We follow the CONTEMPORIST daily, so its really exciting for us to be featured on it!! Check out the Hayvenhurst House on the CONTEMPORIST architecture and design blog.
We have the finished images of the Encino Renovation to show you today! This was such a fun project, especially since we got to do it for a friend and his family. I highly suggest taking a look at the before images of this house.
Here, we have diagrammed the floor plans to show the changes. The “Existing Plan” is what was there before we touched anything. The “Demo Plan” is what we took out of the house, and the “Proposed Plan” is what the end result is.
Price, speed and quality are always the key elements to a design project. Whether it be a remodel or a ground up project, we are always striving for the perfect equilibrium. Here, we started with an existing ranch style house in the Encino Hills and within 6 months we completed design, permitting and construction. The end result is what feels like a brand new house, all while staying within our client’s budget.
The house now has open plan, revolving around an existing fireplace chimney. Most of the partition walls have been removed thus allowing for free flow, light and air circulation.
At each portion of the house, the proportions and accommodations change to fit the space, while maintaing a homogenous look, the unit ties the space together and gives an appearance of grandeur.
Since we believe that the kitchen is the soul and heart of a house, we have incorporated it onto the length of the house, creating a “storage wall”, spanning from the living room all the way to the dining room.
The expansive kitchen island is also a key element, anchored to the chimney, always accessible for preparation and for entertaining.
We used all new window & door systems, stone and wood coverings and incorporated off the shelf cabinetry, all to create a seamless, fresh and inviting design.
In addition to the free flow of the house, we have also spent quite a bit of time in material and product research. To keep within the budget and speed, we looked into alternative means to achieve the design goals we always strive for. This meant spending a lot of time with the contractor, fabricators and suppliers to come up with creative solutions.
His daughter’s rooms are super cute and full of pink – we love it!
And thats the Encino House!! Thanks for following along :)
Ah the Encino Renovation! What a fun project! As a refresher, go ahead and check out the first post we did on this house to see what it looked like before we got our DBA hands on it. You can also check out the process from beginning to end here!
Renovations are great because they happen really quickly (compared to building from the ground up). We love the outcome – and can’t wait to show you our images from the photoshoot we had today! For now, we have just a couple photos to tease you with :)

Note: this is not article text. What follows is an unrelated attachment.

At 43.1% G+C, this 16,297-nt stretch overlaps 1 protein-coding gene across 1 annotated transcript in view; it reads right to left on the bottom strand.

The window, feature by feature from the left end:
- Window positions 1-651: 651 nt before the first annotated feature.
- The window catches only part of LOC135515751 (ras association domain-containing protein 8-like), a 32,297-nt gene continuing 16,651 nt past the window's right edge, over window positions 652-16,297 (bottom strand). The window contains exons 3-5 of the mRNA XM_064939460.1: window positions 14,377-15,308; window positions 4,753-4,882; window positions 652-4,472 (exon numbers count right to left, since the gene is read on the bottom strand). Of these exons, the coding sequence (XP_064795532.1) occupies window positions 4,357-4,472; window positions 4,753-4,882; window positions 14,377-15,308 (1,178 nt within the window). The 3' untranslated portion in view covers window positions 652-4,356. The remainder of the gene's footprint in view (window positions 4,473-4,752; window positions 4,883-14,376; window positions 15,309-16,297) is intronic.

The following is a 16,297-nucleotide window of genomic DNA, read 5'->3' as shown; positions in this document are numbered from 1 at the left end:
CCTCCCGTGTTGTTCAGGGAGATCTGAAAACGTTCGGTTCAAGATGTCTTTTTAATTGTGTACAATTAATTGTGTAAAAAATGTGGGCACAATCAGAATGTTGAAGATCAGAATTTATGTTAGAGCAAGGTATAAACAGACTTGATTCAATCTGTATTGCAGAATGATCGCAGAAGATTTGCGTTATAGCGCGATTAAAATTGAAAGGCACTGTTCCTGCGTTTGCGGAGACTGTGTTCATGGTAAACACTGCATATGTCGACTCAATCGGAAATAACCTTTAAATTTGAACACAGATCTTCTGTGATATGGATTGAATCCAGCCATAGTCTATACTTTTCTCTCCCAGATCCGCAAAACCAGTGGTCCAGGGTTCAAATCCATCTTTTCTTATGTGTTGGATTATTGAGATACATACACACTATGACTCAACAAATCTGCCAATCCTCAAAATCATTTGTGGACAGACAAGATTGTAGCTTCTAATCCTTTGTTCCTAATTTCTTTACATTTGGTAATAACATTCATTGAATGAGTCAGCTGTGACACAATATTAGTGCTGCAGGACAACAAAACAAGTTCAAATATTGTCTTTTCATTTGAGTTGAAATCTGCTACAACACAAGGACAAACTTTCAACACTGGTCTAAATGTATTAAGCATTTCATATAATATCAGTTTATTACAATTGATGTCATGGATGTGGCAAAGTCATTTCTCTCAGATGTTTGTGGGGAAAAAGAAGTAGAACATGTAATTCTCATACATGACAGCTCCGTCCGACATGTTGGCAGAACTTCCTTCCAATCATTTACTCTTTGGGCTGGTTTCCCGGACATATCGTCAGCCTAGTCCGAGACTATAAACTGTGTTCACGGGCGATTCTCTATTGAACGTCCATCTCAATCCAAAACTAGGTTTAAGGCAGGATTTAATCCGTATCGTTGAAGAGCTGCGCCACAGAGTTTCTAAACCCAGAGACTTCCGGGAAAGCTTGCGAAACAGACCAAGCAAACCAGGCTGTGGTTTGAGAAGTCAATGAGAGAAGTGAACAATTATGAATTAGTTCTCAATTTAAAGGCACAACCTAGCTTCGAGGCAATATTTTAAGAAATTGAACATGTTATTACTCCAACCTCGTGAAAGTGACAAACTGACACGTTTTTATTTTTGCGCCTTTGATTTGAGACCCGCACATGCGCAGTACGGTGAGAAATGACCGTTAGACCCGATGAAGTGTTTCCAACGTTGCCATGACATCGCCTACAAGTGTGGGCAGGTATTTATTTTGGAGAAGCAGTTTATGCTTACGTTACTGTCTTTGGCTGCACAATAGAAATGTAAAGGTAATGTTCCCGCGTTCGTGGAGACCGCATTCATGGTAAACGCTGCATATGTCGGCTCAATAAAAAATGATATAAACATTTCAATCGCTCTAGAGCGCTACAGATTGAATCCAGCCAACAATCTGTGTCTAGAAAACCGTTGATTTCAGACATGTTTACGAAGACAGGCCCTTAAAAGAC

Back in the summer and fall, you may remember that we were working on a renovation in Encino. Well, we will be posting all of the photos of the finished project soon, but we had to show you just one now! I must say, it looks awesome!! I suggest taking a look at what the entire home looked like before we go our design hands into it.
Here is what the living room looked like before:
And here it is now:
Hard to tell that its the same room, right? We are excited to show you the other parts of the house!
Before we began, the exterior of the home was a mix of siding and spray-on plaster:
Both of these finishes are high maintenance (you end up with cracks, you have to repaint, etc). Thus, we chose to redo the exterior with “smooth-trowel” stucco, which is low maintenance and has very clean look.
Since I know you are dying to learn the ins and outs of installing stucco :), here’s a quick overview:
Applying stucco (also referred to as plaster) requires adding several layers of differing materials:
In this instance, we took down all of the siding and spray-on plaster. We put up plywood (“wood sheathing”) where necessary. Next, we added the building paper and metal lath. The building paper helps to keep the wooden structure behind it dry, and the lath provides support for the coats.
Then, we applied the “scratch” and “brown” layers. The scratch coat embeds the metal lath and provides a base for the brown coat. The brown coat covers the scratch, and creates a plane surface for the finish coat.
Lastly, the finish coat was applied. The color is already mixed into the stucco, and when it dries, you get the color of your choice.
The finished product!